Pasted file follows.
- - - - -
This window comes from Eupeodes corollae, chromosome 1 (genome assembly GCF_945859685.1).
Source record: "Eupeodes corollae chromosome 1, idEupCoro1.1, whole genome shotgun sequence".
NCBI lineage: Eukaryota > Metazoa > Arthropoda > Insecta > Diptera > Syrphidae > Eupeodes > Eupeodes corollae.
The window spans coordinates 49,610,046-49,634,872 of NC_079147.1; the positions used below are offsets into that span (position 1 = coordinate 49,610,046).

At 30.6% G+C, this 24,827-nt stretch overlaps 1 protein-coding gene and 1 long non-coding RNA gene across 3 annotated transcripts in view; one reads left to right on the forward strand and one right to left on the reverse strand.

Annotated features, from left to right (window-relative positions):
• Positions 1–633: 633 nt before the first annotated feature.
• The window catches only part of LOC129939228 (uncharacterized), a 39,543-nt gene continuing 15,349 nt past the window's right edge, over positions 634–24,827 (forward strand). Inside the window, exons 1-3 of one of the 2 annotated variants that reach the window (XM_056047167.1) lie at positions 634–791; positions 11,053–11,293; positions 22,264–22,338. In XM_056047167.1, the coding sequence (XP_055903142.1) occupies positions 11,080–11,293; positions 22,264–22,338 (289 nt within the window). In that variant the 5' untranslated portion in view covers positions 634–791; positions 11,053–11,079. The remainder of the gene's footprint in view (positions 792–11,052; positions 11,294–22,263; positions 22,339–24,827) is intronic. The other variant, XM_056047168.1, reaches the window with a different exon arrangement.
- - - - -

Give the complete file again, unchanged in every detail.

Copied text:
This window comes from Eupeodes corollae, chromosome 1 (genome assembly GCF_945859685.1).
Source record: "Eupeodes corollae chromosome 1, idEupCoro1.1, whole genome shotgun sequence".
NCBI lineage: Eukaryota > Metazoa > Arthropoda > Insecta > Diptera > Syrphidae > Eupeodes > Eupeodes corollae.
The window spans coordinates 49,610,046-49,634,872 of NC_079147.1; the positions used below are offsets into that span (position 1 = coordinate 49,610,046).

At 30.6% G+C, this 24,827-nt stretch overlaps 1 protein-coding gene and 1 long non-coding RNA gene across 3 annotated transcripts in view; one reads left to right on the forward strand and one right to left on the reverse strand.

Annotated features, from left to right (window-relative positions):
• Positions 1–633: 633 nt before the first annotated feature.
• The window catches only part of LOC129939228 (uncharacterized), a 39,543-nt gene continuing 15,349 nt past the window's right edge, over positions 634–24,827 (forward strand). Inside the window, exons 1-3 of one of the 2 annotated variants that reach the window (XM_056047167.1) lie at positions 634–791; positions 11,053–11,293; positions 22,264–22,338. In XM_056047167.1, the coding sequence (XP_055903142.1) occupies positions 11,080–11,293; positions 22,264–22,338 (289 nt within the window). In that variant the 5' untranslated portion in view covers positions 634–791; positions 11,053–11,079. The remainder of the gene's footprint in view (positions 792–11,052; positions 11,294–22,263; positions 22,339–24,827) is intronic. The other variant, XM_056047168.1, reaches the window with a different exon arrangement.